Rutgers marine scientist Thomas Grothues’ expertise is featured in a Discovery Channel documentary on sharks that have developed adaptations to help them become effective predators. Read more at Rutgers Today.
How to Make it Rain in the Desert: UAE Fires Salt Rockets in Attempt to Seed Clouds and Trigger Much-Needed Downpours
The United Arab Emirates (UAE) is trying to squeeze every last drop of rain from its clouds by launching salt missiles into them from planes. The technique is known as cloud seeding, and its purpose is to increase condensation in the hope that it might trigger a downpour… A leading academic told how he got a mysterious phone call asking whether foreign countries could be triggering droughts or flooding. Professor Alan Robock, from Rutgers University in New Jersey, said: ‘Consultants working for the CIA rang and said we’d like to know if someone is controlling the world’s climate would we know about it?’ ‘Of course they were also asking – if we control someone else’s climate would they then know about it."… The professor is one of many scientists from around the world are actively looking at manipulating the weather as a way of combating climate change. Professor Robock told the callers that any attempts to meddle with the weather on a large scale would be detectable.
Read the entire article at www.dailymail.co.uk »
The Spanish HQ’d Oleocanthal International Society (OIS) is comprised of scientists, nutririonists and players in the sector and research will look into the brain health and inflammation. It has been set up as a non-profit organization… Other EVOO phenolic compounds like oleaceina will also be studied by the group that was formed in Greece in May… A founding committee has been established consisting of Prokopios Magiatis, professor of the Faculty of Pharmacy at the University of Athens; Maureen O’Leary, PhD, of the Monell Center in Philadelphia; and Dr. Jose Amerigo, president of the Oleocanthal Society of Andalusia (OSA), who instigated the project… Other members include professor Gary Beauchamp, also of the Monell Center, professor Paul Breslin, from Rutgers University in New Jersey and professor Eleni Meillu, from the University of Athens.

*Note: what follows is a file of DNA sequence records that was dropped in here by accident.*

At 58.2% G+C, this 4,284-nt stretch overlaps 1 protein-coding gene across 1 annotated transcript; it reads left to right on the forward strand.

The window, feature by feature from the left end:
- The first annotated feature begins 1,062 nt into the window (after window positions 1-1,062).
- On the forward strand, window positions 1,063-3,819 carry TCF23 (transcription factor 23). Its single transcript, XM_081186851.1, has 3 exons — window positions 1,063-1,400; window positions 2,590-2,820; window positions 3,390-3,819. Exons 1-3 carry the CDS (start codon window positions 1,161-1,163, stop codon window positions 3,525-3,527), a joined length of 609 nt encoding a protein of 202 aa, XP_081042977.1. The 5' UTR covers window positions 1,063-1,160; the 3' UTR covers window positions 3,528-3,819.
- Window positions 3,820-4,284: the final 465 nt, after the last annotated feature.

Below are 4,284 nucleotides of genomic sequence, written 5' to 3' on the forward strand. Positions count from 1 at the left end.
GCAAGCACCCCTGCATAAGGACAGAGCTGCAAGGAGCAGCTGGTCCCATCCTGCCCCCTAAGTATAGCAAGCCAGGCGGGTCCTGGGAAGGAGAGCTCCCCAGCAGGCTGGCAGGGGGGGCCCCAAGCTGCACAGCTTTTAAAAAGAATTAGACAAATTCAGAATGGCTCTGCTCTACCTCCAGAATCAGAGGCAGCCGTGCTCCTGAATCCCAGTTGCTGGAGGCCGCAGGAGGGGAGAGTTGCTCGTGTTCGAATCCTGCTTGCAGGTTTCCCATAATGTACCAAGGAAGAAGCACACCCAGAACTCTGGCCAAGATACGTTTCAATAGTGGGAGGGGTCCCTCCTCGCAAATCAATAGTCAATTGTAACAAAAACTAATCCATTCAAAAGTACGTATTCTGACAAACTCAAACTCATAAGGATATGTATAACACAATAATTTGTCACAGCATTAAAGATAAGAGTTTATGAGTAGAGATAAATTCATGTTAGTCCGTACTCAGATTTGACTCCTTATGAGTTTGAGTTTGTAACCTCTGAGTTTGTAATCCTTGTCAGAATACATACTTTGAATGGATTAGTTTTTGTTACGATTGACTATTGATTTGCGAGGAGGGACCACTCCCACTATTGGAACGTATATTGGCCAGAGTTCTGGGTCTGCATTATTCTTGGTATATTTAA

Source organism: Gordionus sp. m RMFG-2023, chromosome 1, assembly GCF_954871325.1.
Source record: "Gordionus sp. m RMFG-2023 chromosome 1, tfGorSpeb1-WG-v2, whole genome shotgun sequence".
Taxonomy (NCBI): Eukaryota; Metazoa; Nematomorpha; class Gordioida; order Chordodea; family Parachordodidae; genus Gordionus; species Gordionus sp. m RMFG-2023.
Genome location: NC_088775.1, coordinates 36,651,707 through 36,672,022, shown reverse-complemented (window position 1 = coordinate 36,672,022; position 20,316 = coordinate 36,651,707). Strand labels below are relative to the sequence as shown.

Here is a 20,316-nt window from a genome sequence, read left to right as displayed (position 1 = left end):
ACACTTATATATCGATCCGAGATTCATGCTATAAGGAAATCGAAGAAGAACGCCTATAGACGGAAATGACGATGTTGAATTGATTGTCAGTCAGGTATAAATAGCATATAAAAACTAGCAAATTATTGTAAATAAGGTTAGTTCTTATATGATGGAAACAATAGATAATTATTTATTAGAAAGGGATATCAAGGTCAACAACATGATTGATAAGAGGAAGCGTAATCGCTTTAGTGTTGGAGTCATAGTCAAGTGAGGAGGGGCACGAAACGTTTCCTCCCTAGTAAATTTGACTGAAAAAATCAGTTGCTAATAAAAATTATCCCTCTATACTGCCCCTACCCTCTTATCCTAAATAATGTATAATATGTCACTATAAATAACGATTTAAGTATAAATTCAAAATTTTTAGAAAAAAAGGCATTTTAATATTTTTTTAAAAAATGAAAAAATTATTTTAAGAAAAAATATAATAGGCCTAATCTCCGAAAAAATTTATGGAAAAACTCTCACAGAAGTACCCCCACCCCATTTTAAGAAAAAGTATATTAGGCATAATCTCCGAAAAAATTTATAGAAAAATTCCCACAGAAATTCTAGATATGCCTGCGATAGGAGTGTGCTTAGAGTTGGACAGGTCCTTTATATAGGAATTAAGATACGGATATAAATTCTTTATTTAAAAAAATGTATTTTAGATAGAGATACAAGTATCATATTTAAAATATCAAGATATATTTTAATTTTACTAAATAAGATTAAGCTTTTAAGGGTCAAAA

Read the entire article at www.nutraingredients.com »
In a new research study, Professor of Marine and Coastal Sciences Ben Horton and an international team of scientists assessed evidence of higher sea levels in the past 3 million years to understand how polar ice sheets respond to warming. Using observations from the geologic record, supported by computer modeling, they found that during past periods with average temperatures 1 to 3 °C (1.8 to 5.4 °F) warmer than pre-industrial levels, sea level peaked at least 20 feet higher than today. The findings, published in the journal Science showed that the seas rose in response to melting ice sheets in Greenland and Antarctica. Read more at Rutgers Today.
Rutgers doctoral student David Byrnes has been selected as one three Kirchner Food Fellows for 2015-2016. The purpose of the Kirchner Food Fellowship program is to foster the development of individuals who have the practical skills and knowledge to make effective investments in emerging agricultural technologies that can address global food security. David Byrnes is a Ph.D. Candidate in Plant Biology and Pathology at Rutgers School of Environmental and Biological Sciences in the Plant Breeding and Genomics track. Byrnes’s dissertation is on selecting African leafy green vegetables as a delivery mechanism for problem micronutrients.
Byrnes has three years of experience contributing to projects in East and Southern Africa using agriculture as a tool for economic growth and improvement of nutritional status for smallholder farmers. Byrnes was named a Borlaug Fellow in Global Food Security in 2013-2014, has authored AgriSETA registered training materials for farmers in Zambia, and has assisted in the planning and installation of low-cost drip irrigation kits for community farms. [Read more…]